author = "W. Li and C. Thaler and Paul Brehm",
year = "2001",
language = "English (US)",
volume = "86",
pages = "269--279",
journal = "Journal of Neurophysiology",
issn = "0022-3077",
publisher = "American Physiological Society",
number = "1",

}

TY - JOUR

T1 - Calcium channels in Xenopus spinal neurons differ in somas and presynaptic terminals

AU - Li, W.

AU - Thaler, C.

AU - Brehm, Paul

PY - 2001

Y1 - 2001

N2 - Calcium channels play dual roles in cell signaling by promoting membrane depolarization and allowing entry of calcium ions. Patch-clamp recordings of calcium and calcium-dependent currents from the soma of Xenopus spinal neurons indicate key functional differences from those of presynaptic terminals. Both terminals and somas exhibit prominent high-voltage-activated (HVA) calcium current, but only the soma expresses additional low-voltage-activated (LVA) T-type current. Further differences are reflected in the HVA current; N- and R-type channels are predominant in the soma while the terminal calcium current is composed principally of N type with smaller contribution by L- and R-type channels. Potential physiological significance for these different distributions of channel types may lie in the differential channel kinetics. Activation of somatic HVA calcium current occurs more slowly than HVA currents in terminals. Additionally, somatic LVA calcium current activates and deactivates much more slowly than any HVA calcium current. Fast-activating and -deactivating calcium current may be critical to processing the rapid exocytotic response in terminals, whereas slow LVA and HVA calcium currents may play a central role in shaping the somatic firing pattern. In support of different kinetic behavior between these two compartments, we find that somatic calcium current activates a prominent slow chloride current not observed in terminal recordings. This current activates in response to calcium entering through either LVA or HVA channels and likely functions as a modulator of excitability or synaptic input. The restriction of this channel type to the soma lends further support to the idea that differential expression of fast and slow channel types in these neurons is dictated by differences in signaling requirements for somatic and terminal compartments.

AB - Calcium channels play dual roles in cell signaling by promoting membrane depolarization and allowing entry of calcium ions. Patch-clamp recordings of calcium and calcium-dependent currents from the soma of Xenopus spinal neurons indicate key functional differences from those of presynaptic terminals. Both terminals and somas exhibit prominent high-voltage-activated (HVA) calcium current, but only the soma expresses additional low-voltage-activated (LVA) T-type current. Further differences are reflected in the HVA current; N- and R-type channels are predominant in the soma while the terminal calcium current is composed principally of N type with smaller contribution by L- and R-type channels. Potential physiological significance for these different distributions of channel types may lie in the differential channel kinetics. Activation of somatic HVA calcium current occurs more slowly than HVA currents in terminals. Additionally, somatic LVA calcium current activates and deactivates much more slowly than any HVA calcium current. Fast-activating and -deactivating calcium current may be critical to processing the rapid exocytotic response in terminals, whereas slow LVA and HVA calcium currents may play a central role in shaping the somatic firing pattern. In support of different kinetic behavior between these two compartments, we find that somatic calcium current activates a prominent slow chloride current not observed in terminal recordings. This current activates in response to calcium entering through either LVA or HVA channels and likely functions as a modulator of excitability or synaptic input. The restriction of this channel type to the soma lends further support to the idea that differential expression of fast and slow channel types in these neurons is dictated by differences in signaling requirements for somatic and terminal compartments.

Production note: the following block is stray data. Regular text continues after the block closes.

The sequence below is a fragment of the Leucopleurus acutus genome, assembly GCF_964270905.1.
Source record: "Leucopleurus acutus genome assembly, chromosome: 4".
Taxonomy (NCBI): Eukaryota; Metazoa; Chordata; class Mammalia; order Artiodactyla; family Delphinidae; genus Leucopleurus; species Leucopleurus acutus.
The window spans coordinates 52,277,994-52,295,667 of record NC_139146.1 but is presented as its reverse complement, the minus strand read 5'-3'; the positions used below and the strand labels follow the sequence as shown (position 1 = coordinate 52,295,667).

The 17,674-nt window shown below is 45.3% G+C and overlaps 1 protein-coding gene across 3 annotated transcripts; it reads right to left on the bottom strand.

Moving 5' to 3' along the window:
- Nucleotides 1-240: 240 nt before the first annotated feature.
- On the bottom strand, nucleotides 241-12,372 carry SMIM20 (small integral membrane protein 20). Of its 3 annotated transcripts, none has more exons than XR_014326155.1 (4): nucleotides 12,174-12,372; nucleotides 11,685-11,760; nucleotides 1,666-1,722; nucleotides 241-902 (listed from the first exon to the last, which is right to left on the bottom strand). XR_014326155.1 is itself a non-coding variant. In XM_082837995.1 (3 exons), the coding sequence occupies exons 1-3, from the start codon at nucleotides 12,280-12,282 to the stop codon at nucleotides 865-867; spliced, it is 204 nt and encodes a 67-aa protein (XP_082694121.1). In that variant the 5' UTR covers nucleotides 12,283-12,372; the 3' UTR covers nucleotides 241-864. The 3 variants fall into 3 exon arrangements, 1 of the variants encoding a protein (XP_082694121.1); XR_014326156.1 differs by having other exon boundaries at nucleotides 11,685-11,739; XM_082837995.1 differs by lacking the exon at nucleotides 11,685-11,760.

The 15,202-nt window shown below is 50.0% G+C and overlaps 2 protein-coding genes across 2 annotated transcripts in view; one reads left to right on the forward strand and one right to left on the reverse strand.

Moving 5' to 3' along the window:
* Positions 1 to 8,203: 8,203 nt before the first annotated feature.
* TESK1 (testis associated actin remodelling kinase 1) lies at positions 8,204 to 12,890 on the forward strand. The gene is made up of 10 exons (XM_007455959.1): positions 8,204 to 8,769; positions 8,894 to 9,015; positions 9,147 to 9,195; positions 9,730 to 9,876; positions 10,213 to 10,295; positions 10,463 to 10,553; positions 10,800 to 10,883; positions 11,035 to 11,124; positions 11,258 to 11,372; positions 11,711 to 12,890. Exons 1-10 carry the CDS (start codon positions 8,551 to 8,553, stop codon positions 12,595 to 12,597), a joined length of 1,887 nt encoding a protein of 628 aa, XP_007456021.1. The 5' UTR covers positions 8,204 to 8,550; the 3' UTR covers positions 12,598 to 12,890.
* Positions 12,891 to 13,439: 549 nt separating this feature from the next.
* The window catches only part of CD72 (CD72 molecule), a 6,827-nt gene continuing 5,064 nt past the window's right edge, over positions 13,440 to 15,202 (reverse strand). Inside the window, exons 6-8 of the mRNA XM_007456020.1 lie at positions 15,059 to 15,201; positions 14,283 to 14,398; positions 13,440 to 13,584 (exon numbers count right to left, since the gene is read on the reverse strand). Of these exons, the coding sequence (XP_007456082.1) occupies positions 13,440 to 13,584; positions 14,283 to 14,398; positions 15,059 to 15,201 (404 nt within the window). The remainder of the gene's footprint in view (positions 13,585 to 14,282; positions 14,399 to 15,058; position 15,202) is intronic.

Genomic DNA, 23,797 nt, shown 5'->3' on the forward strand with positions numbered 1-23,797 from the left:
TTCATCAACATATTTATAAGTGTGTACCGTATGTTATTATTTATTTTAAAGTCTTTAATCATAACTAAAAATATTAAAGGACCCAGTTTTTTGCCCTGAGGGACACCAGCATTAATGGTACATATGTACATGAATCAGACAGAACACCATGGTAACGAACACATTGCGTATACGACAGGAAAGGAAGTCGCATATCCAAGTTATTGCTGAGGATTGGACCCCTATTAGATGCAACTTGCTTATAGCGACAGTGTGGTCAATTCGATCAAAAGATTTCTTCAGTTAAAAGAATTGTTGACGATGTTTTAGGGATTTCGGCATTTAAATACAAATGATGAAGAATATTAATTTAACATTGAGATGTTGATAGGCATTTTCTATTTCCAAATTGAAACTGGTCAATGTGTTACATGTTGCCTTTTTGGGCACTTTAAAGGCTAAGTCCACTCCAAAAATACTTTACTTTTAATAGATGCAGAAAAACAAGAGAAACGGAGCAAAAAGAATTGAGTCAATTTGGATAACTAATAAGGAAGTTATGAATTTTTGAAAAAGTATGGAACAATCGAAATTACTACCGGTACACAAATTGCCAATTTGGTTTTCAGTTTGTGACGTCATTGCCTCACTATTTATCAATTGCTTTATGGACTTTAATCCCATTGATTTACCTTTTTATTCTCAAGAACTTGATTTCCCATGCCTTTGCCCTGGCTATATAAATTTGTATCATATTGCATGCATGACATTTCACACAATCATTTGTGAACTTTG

UR - http://www.scopus.com/inward/record.url?scp=0034935345&partnerID=8YFLogxK

UR - http://www.scopus.com/inward/citedby.url?scp=0034935345&partnerID=8YFLogxK

M3 - Article

VL - 86

SP - 269

EP - 279

JO - Journal of Neurophysiology

JF - Journal of Neurophysiology

SN - 0022-3077

IS - 1

ER -